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Who is the Croydon Cat Killer?


Mystery attacker is believed to have slaughtered around 450 cats

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Decapitated corpse found in Southampton linked to killings of hundreds of animals across England

In Depth
Wednesday, June 13, 2018 - 3:16pm

A cat found decapitated in Southampton appears to be the latest victim of an attacker dubbed the Croydon Cat Killer, according to an animal rescue centre investigating the killings.

South Norwood Animal Rescue and Liberty (Snarl) believes a single person is behind the deaths of hundreds of cats, as well as foxes and rabbits. Mutilated animal corpses have been found in locations as far afield as Manchester, Brighton and the Isle of Wight.

“The majority of them are decapitations of heads, tails and paws - a few of them have been cut in half,” Snarl’s Tony Jenkins told the BBC.

“Typically, there is no blood on the scene, so they are either killed somewhere else and then brought to the scene, or they are killed quickly with blunt force trauma and mutilated afterwards, which we have seen in many cases.”

In August last year, police released a description of an individual they believe to be behind the killings. According to witnesses, the suspect is “a white man in his 40s with short brown hair, dressed in dark clothing, possibly with acne scarring to his face. It also says he may be wearing a headlamp or carrying a torch,” reported The Guardian.

Last month Vice TV released a documentary, To Catch a Cat Killer, that followed the investigation by Snarl founder Jenkins and his partner Boudicca Rising, working alongside the police.

What is the history of the Croydon Cat Killer?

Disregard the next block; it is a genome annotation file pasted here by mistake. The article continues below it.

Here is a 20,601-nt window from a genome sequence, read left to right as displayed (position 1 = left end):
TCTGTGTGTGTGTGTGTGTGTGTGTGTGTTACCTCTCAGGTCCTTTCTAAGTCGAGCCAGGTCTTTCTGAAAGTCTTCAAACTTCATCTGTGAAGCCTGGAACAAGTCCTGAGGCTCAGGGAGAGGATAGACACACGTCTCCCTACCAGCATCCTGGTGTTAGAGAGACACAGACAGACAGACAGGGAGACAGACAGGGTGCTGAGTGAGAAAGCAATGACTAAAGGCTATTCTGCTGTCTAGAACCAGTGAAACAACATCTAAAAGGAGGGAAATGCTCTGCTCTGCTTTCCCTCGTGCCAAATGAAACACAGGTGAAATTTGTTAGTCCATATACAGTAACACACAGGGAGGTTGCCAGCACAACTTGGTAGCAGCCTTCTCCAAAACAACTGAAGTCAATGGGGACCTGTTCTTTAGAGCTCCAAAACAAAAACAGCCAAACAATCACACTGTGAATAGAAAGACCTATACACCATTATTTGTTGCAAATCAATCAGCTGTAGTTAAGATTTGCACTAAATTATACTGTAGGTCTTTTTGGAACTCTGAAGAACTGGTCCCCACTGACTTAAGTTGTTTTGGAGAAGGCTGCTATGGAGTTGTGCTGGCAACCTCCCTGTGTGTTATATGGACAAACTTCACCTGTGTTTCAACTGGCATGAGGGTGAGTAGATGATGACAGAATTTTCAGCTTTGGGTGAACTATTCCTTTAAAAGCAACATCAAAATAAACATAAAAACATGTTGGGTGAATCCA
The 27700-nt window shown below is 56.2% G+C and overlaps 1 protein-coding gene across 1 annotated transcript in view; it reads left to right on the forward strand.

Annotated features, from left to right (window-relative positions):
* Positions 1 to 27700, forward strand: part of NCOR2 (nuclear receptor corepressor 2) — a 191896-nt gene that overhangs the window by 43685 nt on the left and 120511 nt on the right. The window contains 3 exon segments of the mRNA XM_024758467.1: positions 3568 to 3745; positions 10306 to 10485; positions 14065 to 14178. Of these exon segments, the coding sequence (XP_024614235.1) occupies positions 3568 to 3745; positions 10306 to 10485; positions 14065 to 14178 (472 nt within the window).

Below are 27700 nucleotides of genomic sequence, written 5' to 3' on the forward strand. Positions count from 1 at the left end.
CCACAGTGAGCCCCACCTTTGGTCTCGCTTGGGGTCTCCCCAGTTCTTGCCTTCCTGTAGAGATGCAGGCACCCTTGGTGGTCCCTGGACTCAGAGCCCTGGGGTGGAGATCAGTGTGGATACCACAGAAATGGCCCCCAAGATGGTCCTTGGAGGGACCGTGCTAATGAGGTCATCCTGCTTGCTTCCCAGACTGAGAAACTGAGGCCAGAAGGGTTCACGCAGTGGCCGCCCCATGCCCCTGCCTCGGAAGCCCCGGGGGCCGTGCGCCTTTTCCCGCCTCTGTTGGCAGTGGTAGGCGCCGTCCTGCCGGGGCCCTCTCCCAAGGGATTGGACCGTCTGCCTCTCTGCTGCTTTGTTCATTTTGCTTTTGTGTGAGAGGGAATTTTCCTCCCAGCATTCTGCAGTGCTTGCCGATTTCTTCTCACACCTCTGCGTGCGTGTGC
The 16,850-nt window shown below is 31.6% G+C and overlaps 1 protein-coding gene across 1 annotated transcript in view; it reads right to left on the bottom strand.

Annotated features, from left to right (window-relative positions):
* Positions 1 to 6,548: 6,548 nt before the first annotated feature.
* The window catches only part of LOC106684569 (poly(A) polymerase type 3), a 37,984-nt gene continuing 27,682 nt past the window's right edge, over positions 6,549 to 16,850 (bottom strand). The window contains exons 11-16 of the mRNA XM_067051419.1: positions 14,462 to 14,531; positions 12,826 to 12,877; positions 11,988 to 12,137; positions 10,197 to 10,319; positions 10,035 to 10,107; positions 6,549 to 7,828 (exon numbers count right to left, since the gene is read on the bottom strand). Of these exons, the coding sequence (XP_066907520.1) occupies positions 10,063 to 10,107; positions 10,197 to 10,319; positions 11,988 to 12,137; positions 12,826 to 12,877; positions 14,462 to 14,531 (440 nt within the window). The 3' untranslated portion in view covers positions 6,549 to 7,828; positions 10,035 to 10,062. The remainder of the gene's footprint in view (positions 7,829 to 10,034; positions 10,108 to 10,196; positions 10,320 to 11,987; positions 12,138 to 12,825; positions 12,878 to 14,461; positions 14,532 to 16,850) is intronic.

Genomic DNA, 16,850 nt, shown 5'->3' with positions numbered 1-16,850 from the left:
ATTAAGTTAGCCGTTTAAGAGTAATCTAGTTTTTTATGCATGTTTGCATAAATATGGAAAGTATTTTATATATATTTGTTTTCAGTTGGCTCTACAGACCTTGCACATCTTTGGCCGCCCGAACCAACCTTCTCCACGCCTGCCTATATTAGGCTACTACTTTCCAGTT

In December 2015, the Metropolitan Police launched an investgation under the name Operation Takahe, led by Detective Andy Collin, after Snarl raised concerns about a series of dead cats found without heads and tails.

By February 2016, the deaths of ten cats (four in Croydon and one each in Streatham, Mitcham Common, Sutton, Charlton, Peckham and Finchley) had been linked by an examining vet, according to a report in The Independent.

Snarl now believes that the killings go back as far as 2010. Rising told the London Evening Standard that his Croydon-based rescue centre had been approached by families about killings up to three years before they began investigating.

As more decapitated cats began appearing outside the town, the killer became known as the M25 Cat Killer and then, as the attacks spread further, the UK Cat Killer.

Is more than one person behind the attacks?

The Vice team spoke to veterinarian Dean Lewis, who believes that more than one person is responsible for the dead cats.

He said in the documentary: “All the animals have died of blunt force trauma. Most of the animals have been decapitated and most of them have had amputations.

“However, the nature of how they have been carried out has fluctuated wildly. With the tail amputations, some of it has been done very skillfully. Others been crushed and cut quite crudely. I do not believe you can attribute every single cat that has been presented to me and all the other vets to one person.”

However, Rising told the Croydon News Shopper that she believes a single person is responsible.

She acknowledged the vet’s statement that some amputations fluctuated but argued that “there will be a big difference in doing something by torch light and something by electric light”.

She added: “We keep an open mind. Investigation is as much about disproving your own theories as it is about anything else.”

Is it just animals?

So far no links have been found between the killings and any attacks on humans.

But Detective Collin told the BBC: “Cats are targeted because they are associated with the feminine. The killer can’t deal with a woman or women who are troubling him.”

Collin said he was worried that “at some stage [the killer] will escalate or feel brave enough to move on to vulnerable women and girls”.

Vince Egan, associate professor of forensic psychology at Nottingham University, told The Independent: “In some individuals, we have seen animal cruelty as part of a broader pattern in which humans are also harmed. It is far more likely that this reflects a rather more banal pattern of anti-social behaviour, such as drunkenness or something that doesn’t go further. But when we have so little to go on, you have to keep your mind open.”

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